Question: Where in the world did palaces of mud become untimely mausoleums for royal wives?
Answer: Chan Chan, Peru
It was an epic city, rising from the baked earth of northern Peru: Chan Chan, capitol of the Chimú empire from the 9th century to the 15th. It was a cosmopolitan city—with shopping, entertainment, sports, and religious institutions—that sprawled over nine square miles. The main building material was mud, fashioned into grand adobe buildings with elaborate friezes up to 100 feet in length and elegant honeycomb construction patterns. To help citizens find their way around, the city instituted a series of road signs: carved pelicans with their beaks pointing toward landmarks. And it boasted an irrigation system with engineering unrivalled by anything else on earth.
Not everyone in Chan Chan was created equal. Chimú tradition held that the sun god created three eggs: gold for rulers, silver for their wives, and copper for everyone else. One’s treatment and status in life corresponded to the metal of their egg, with male rulers highly valued by the culture and everyone else less so by degree. As a result, the living was easy for royalty. Each king of the Chimú and his entourage lived in the best chambers of a palacio (a sprawling palace) that anchored a ciudadela: a neighborhood-sized complex with a plaza, storerooms, and tiny one-room homes for the working class (often with their workshops in the same room).
This was all fine for the elite until a king died. At that point, proximity to a golden egg turned nightmarish. The king’s first wife was drugged and, while yet alive, had her heart cut out in a public sacrifice; then, all the other wives (numbering in the dozens and more akin to concubines) were poisoned. The entire clan was placed in the funerario (burial chamber) of the palace and buried with sand—instantly transforming a palacio into a crypt. The succeeding king would open a new palacio for his family and cabinet, and start his own lush life.
Eventually, this led to the creation of nine palacios, the city expanding around them. But the Chimú Empire became a target of the Inca, who deposed the last king and took Chan Chan’s greatest artists and skilled tradesman to Cuzco. By the time Pizarro and the Conquistadors arrived in the 1530s, Chan Chan was an epic but mostly empty shrine to a lost empire—one which the Spanish happily pillaged for precious metals.
Nearly 500 years later, the majestic scope of Chan Chan—still the world’s largest adobe city—remains evident. Its greatest threat is now weather, as changes to the climate have yielded less time between El Niño seasons and increased rainfall overall. Peru’s National Institute of Culture is leading preservation efforts to help Chan Chan avoid a fate no one expected: a return to its muddy origins.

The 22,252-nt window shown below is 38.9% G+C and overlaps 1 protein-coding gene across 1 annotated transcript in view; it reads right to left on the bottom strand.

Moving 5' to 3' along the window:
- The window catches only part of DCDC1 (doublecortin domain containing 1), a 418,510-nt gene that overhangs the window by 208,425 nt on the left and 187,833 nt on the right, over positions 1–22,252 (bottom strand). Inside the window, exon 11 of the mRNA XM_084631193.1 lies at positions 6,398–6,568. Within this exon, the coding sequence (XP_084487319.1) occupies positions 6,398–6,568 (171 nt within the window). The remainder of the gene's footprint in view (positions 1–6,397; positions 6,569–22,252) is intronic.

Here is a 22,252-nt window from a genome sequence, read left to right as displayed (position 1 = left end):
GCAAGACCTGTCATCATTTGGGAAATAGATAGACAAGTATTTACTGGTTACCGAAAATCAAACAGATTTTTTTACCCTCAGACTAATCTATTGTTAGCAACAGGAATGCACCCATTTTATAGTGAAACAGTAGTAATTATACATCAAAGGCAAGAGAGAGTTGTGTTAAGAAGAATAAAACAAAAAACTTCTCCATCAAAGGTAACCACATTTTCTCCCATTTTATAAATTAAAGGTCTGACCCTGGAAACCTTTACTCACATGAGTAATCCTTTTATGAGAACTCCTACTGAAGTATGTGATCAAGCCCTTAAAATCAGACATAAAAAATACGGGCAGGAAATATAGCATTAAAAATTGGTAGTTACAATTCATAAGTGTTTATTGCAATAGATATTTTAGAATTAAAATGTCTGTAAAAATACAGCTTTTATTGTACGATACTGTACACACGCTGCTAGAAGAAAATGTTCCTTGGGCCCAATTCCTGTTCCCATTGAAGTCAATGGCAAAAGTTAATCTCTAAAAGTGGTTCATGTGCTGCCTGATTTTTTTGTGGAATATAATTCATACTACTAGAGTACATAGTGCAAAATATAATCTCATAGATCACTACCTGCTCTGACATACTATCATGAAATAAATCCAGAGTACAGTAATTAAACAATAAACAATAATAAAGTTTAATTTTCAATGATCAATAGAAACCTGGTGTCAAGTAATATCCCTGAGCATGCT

10 Facts About the First Palacio: Nik An
- To ward off intruders, Nik An had 36-foot-high walls and only one entrance, which was heavily guarded.
- The palacio walls were five times wider at their bases than at their peaks as a way to provide more stability in the event of earthquakes.
- The north and south walls of the Nik An Palacio are decorated with sea life as nod to the El Niño current (which comes from the north) and the Humboldt Current (rising from the south).
- Most creatures on the walls of Nik-An are recognizable, but the exception are the Anzumitos, which appear to be otter/sea lion hybrids, and for which no other evidence exists.
- The ceremonial courtyard boasts a ramp that rises to a second story at one end; its purpose remains unexplained, but it may have been used for ceremonial processions.
- The outside wall of the courtyard is covered with a frieze of an inverted seashore: sea gulls line the bottom of the scene with waves bearing schools of fish above them.
- The complex features a limpid freshwater pool, the Gran Hachaque, which is to this day outlined with living seagrass and reeds.
- A warren of so-called audience rooms winds through the palacio, with walls revealing not only more sea life and images of the sun, but moon deities, which the Chimú (unlike the Inca) revered.
- The heart of the complex is the mausoleum where researchers found the buried king, his first wife, and some of their belongings; an adjacent tomb contained the secondary wives, stacked haphazardly.
- The acoustically-dazzling assembly room was used for political meetings; 24 seats are carved into the walls of the large room, and any speaker in any seat can he heard perfectly anywhere else in the room.
Discover Chan Chan during your Before the Incas: Peru's Pyramids & the Lord of Sipán pre-trip extension to O.A.T.’s Amazon River Cruise & Rain Forest Small Ship Adventure.